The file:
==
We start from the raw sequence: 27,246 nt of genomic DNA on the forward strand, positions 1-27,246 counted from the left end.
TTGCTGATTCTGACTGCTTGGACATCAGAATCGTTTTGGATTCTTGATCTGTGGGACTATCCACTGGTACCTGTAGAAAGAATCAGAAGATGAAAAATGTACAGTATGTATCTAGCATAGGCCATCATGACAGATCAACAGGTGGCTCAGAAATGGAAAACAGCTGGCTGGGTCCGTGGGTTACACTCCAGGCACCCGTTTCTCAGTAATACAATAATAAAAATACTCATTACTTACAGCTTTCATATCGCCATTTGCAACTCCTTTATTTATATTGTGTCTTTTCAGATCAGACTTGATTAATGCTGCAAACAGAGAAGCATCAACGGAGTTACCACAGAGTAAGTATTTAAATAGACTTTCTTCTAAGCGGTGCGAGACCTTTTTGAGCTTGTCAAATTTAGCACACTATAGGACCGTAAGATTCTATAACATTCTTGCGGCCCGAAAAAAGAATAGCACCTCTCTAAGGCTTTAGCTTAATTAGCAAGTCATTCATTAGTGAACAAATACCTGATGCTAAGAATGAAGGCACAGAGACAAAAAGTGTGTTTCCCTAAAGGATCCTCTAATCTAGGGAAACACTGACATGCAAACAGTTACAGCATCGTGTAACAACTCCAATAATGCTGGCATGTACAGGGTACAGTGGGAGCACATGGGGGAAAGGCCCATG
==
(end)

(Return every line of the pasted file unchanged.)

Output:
We start from the raw sequence: 27,246 nt of genomic DNA on the forward strand, positions 1-27,246 counted from the left end.
TTGCTGATTCTGACTGCTTGGACATCAGAATCGTTTTGGATTCTTGATCTGTGGGACTATCCACTGGTACCTGTAGAAAGAATCAGAAGATGAAAAATGTACAGTATGTATCTAGCATAGGCCATCATGACAGATCAACAGGTGGCTCAGAAATGGAAAACAGCTGGCTGGGTCCGTGGGTTACACTCCAGGCACCCGTTTCTCAGTAATACAATAATAAAAATACTCATTACTTACAGCTTTCATATCGCCATTTGCAACTCCTTTATTTATATTGTGTCTTTTCAGATCAGACTTGATTAATGCTGCAAACAGAGAAGCATCAACGGAGTTACCACAGAGTAAGTATTTAAATAGACTTTCTTCTAAGCGGTGCGAGACCTTTTTGAGCTTGTCAAATTTAGCACACTATAGGACCGTAAGATTCTATAACATTCTTGCGGCCCGAAAAAAGAATAGCACCTCTCTAAGGCTTTAGCTTAATTAGCAAGTCATTCATTAGTGAACAAATACCTGATGCTAAGAATGAAGGCACAGAGACAAAAAGTGTGTTTCCCTAAAGGATCCTCTAATCTAGGGAAACACTGACATGCAAACAGTTACAGCATCGTGTAACAACTCCAATAATGCTGGCATGTACAGGGTACAGTGGGAGCACATGGGGGAAAGGCCCATG